OK everyone has 1 HP now and nothing left. I think most of us will die next week or maybe get to spend another 40 gold to get healed up. One thing I think that needs to be said is that Kobolds are WAY better then CR 1/8 I think they are at least CR 1/4 to 1/2. This is because of the ADV on attacks if an ally is next to the target. The DM was rolling 2d20s on every attack he made (almost) and managed to get 6 Critical Hits during the session. With no long rest we can not get back our spells or other skills to deal with the massive threats (Sleep has been the best spell against them). Also with the change to Spare the Dying the Clerics cant even get people back up to help stop the tide. Knowing that this was suppose to last 4-6 weeks for the first episode I don’t know how any 1st level people would survive.

I also know that our party did the temple wrong (should of gone though the smoke) but that one mistake has destroyed the group for the rest of Episode 1 (1 HP is not enough). Now I did see one thing that would be very helpful in the game and that is the Healer Feat.

The Healer Feat allows you to spend 1 use of the Healer’s Kit to give someone dying 1 hp or if that person has not been healed yet since their last short rest you can spend 1 use of the Healer’s Kit to give the 1d6+4+(max amount of Hit Die they have). This would of saved our group as a dedicated healer would of been able to keep us up. Still overall I think the Kobolds/Drakes/Commanders are a lot higher CR with the ADV on Attacks trait.

4 Dan September 5, 2014 at 4:03 pm

This week, 2 players at my table were unable to make it, but we got 2 new players, so it evened out. We were made up of a high elf rogue, a human warlock, a dwarf (I can’t remember his class), a half-elf cleric of life, and my half-elf wild sorcerer.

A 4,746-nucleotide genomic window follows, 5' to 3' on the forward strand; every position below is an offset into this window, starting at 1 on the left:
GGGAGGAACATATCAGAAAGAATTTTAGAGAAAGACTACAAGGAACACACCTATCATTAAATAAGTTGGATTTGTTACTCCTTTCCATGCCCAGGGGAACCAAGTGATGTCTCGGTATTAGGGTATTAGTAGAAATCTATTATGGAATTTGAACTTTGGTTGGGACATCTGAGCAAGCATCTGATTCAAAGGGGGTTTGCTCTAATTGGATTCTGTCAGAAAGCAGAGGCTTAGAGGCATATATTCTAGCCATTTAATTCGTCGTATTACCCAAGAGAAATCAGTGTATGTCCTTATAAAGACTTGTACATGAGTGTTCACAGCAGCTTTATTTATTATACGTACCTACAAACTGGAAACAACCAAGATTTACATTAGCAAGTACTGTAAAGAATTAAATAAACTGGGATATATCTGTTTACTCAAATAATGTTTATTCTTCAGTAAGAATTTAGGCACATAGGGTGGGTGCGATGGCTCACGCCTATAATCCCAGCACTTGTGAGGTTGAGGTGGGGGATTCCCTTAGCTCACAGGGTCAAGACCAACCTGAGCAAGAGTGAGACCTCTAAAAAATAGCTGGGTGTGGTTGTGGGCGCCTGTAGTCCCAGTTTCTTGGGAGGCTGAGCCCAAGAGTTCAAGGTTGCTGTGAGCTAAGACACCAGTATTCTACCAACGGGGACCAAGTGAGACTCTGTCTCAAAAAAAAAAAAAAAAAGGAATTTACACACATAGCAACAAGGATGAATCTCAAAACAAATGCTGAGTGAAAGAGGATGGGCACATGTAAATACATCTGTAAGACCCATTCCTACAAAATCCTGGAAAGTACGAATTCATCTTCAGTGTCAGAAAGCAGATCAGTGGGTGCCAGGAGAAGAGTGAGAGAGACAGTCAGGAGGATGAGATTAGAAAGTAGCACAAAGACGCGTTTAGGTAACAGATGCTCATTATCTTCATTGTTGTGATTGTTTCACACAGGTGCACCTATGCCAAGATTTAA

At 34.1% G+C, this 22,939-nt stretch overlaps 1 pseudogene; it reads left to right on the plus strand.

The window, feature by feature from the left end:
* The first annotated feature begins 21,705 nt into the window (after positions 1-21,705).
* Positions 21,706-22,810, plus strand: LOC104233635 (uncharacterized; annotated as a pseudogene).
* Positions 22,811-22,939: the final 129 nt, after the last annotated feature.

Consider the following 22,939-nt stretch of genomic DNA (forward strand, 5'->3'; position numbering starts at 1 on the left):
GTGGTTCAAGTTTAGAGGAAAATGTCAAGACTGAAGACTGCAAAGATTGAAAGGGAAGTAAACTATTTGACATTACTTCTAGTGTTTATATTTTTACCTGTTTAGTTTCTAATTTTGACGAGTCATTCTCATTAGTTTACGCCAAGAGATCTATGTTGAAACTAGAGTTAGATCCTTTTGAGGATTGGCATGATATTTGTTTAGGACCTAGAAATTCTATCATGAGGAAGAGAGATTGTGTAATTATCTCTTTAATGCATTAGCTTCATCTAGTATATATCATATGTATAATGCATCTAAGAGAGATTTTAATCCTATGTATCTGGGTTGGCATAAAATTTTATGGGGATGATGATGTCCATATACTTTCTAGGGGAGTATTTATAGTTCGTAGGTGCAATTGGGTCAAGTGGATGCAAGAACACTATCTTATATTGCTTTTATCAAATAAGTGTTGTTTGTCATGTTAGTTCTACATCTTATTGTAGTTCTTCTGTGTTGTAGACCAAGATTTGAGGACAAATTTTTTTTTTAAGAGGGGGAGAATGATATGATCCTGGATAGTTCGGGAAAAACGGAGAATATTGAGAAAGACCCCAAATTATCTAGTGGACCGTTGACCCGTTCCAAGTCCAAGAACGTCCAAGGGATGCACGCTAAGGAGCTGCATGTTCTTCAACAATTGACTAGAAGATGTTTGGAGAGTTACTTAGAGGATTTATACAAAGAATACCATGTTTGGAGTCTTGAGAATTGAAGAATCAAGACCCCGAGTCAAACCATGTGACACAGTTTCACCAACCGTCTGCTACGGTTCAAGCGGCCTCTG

We left off last week in the old tunnel, having just slain a crew of kobolds. We advanced to the end of the tunnel, and decided to be paranoid about the grate. It opened without a hitch and we began to move along the stream. There was a splash ahead, and I was startled by it, casting firebolt at the source of the noise. I fried a trout, but the fire was reflected briefly in several pairs of eyes. The kobolds must have seen me as a threat with my fire, as I was attacked 4 times, nearly falling unconscious before I managed to bring 3 down with a use of sleep. The rest of the party joined the fight, and we finished them off without dying. We retrieved the 3 sleeping kobolds and tied them IP to bring back to the lords interrogator.
We then moved on to the sanctuary, where we could tell our foes were near breaching. We his in the foliage just as a patrol rounded the corner. There were 10 kobolds, 2 ambush drakes, and 2 human cultists. Our rogue shot one of the drakes while our warlock used telepathy to sow discord amongst the ranks. The way they positioned themselves was perfect for burning hands, killing all of the kobolds and the injured drake. The other was badly injured, and the cultists were only singed. The dwarf threw his axe at the remaining drake and I cast sleep again, eliminating the rest of the foes. We tied up the humans and finished off the drake. At this point, we had no more time to continue, so we left off.
As far as gameplay goes, it has been a lot of debate, often arguing the same point, along with horrible rolls, causing combat to take longer. When we have the ability to prep tactically, we do very well, but there are still large groups of foes.
I am unclear about the XP cap, as I have heard different things from different DMs. So to clarify, we should be capped at 300 correct? Also, is it possible that the XP cap is only found in the encounters version and not in the hard cover published version?

5 Joe September 11, 2014 at 10:03 am

Ep 1-4 for us (our FLGS decided to go 6 weeks on ep 1) brought us to the Sanctuary.